You can get to a point where you have so much solar that is sitting there that you end up creating this problem for the system. In this transition period from daytime to nighttime, you are not consuming a lot less electricity. You are self-serving less of that electricity because your solar system is serving some portion of that. Once the sun goes down, that demand is still there so the amount that is required to come from the system explodes and it creates a different problem. By trying to put some things that are non-economic that are well-intentioned, it sometimes results in some things that are entirely predictable.

When we have politicians and some other folks that are all of a sudden subject matter experts on energy, I would say the same thing if they are all of a sudden subject matter experts on healthcare. They are not, so we have to be careful. I see a lot of this and what we have is a population, generally speaking, that is very sensitive to wanting to leave a better environment and a better place for future generations. Folks want to glom on to solutions that they see. Sometimes those are great solutions and sometimes they may be well-intentioned, but not accomplishing what we want them to accomplish when it is all said and done.

Necessity is the mother of invention.

Your business is in Texas. I wonder how you are using your platform to push for change outside of Texas or what your plans are with Energy Ogre as you continue to grow.

I am a huge believer in competitive markets. There has been a massive opportunity for consumers in Texas that are in these competitive areas. If they want to put rooftop solar, they want to have an incentive associated with that or they want to have different kinds of rate programs that incent innovation and new generation supply. That is what we are focused on here. I do believe that we will see these pressures start to move into other parts of the country. One of the things we are doing a very good job here is the proportion of our generation that is coming from renewables is showing that it can be done. It is showing that it is profitable for that to be done with massive government subsidization associated with that, and the consumers get a good deal. They are killing multiple birds with one stone.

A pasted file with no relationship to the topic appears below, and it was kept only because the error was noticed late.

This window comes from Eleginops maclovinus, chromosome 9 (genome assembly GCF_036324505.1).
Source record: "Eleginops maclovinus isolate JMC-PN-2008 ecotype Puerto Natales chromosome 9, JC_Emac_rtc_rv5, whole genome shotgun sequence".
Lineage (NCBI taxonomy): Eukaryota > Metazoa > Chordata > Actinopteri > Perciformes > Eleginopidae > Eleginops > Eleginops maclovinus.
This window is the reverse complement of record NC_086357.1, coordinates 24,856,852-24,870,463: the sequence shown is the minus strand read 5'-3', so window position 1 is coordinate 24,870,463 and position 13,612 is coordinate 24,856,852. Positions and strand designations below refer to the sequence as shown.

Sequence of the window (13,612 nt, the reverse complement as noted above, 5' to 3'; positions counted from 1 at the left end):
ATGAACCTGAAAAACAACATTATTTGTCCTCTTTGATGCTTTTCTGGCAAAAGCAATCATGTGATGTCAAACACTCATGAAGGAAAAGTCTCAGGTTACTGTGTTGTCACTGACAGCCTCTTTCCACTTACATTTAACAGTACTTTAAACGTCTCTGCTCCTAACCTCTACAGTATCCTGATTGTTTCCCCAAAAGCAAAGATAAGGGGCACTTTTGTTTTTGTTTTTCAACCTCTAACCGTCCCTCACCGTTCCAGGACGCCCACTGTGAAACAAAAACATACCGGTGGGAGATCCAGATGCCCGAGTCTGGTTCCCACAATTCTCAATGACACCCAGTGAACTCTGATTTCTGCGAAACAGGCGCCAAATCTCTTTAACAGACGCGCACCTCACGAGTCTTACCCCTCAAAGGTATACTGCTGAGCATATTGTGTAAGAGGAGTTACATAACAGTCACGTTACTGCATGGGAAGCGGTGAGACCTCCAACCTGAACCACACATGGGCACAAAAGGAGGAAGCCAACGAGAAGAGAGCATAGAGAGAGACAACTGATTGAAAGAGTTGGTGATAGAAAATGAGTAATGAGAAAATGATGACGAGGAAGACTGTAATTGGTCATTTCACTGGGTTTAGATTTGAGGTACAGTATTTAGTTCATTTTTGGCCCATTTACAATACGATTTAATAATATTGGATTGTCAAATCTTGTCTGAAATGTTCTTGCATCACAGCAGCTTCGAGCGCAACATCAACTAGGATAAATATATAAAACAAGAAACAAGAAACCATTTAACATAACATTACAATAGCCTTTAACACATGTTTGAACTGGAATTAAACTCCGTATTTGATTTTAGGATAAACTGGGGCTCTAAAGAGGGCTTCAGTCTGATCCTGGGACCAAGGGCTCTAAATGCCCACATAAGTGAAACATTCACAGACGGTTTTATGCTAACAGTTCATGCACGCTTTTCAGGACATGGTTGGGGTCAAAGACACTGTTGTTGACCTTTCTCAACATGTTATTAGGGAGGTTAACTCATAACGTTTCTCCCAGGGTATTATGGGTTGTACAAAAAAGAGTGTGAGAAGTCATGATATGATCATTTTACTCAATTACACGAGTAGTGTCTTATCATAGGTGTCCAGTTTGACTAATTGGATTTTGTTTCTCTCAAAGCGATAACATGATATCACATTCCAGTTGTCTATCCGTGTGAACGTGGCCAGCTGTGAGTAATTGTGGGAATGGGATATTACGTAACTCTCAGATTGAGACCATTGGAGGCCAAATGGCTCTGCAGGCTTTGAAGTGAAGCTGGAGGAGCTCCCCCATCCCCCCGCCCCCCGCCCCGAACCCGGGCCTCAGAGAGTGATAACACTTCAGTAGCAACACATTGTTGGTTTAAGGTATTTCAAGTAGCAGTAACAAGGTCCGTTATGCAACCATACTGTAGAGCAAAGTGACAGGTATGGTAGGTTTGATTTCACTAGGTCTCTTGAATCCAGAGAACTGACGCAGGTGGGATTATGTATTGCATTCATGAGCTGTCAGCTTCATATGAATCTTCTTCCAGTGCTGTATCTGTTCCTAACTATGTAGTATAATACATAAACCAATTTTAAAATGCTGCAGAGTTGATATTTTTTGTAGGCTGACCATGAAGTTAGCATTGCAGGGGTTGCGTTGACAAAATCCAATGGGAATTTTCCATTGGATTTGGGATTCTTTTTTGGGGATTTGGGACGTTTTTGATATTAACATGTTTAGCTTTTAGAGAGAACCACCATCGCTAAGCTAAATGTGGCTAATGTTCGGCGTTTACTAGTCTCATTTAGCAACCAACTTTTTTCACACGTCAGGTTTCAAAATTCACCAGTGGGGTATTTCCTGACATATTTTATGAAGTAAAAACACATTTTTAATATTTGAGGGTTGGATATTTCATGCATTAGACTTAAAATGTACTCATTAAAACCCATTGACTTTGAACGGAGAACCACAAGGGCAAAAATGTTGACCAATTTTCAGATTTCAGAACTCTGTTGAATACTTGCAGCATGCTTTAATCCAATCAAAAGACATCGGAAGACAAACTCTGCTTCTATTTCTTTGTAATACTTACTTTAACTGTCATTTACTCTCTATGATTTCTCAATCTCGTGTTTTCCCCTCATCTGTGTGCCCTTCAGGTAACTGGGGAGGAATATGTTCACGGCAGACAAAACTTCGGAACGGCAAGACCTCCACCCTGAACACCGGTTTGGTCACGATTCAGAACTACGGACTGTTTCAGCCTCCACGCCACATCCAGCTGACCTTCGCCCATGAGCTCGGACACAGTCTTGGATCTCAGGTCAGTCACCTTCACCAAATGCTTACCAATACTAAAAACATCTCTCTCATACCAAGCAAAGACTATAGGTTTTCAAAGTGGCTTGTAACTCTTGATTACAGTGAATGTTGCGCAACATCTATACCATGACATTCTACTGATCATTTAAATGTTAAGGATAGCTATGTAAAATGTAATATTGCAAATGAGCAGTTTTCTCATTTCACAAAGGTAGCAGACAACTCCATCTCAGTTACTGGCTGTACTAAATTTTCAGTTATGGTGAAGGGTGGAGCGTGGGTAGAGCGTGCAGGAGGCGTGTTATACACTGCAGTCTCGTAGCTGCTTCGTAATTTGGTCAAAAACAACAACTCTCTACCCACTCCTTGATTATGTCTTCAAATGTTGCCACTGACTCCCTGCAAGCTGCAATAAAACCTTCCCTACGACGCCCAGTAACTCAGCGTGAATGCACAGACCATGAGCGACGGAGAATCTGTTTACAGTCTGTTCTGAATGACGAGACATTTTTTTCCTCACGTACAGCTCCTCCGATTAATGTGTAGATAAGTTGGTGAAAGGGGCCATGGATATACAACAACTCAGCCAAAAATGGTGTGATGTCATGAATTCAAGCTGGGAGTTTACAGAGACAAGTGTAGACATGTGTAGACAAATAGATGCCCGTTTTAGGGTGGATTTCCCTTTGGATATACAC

We have a whole bevy of additional emerging technologies. We have not even talked about getting into demand management or demand response to incent some of those behaviors on an automatic basis to be able to push these percentages even higher. To me, competition and some of the liberalization of these markets work hand in hand with us getting into efficiency. It is a real place where we are going to accomplish those goals. You will start to see them in these markets first.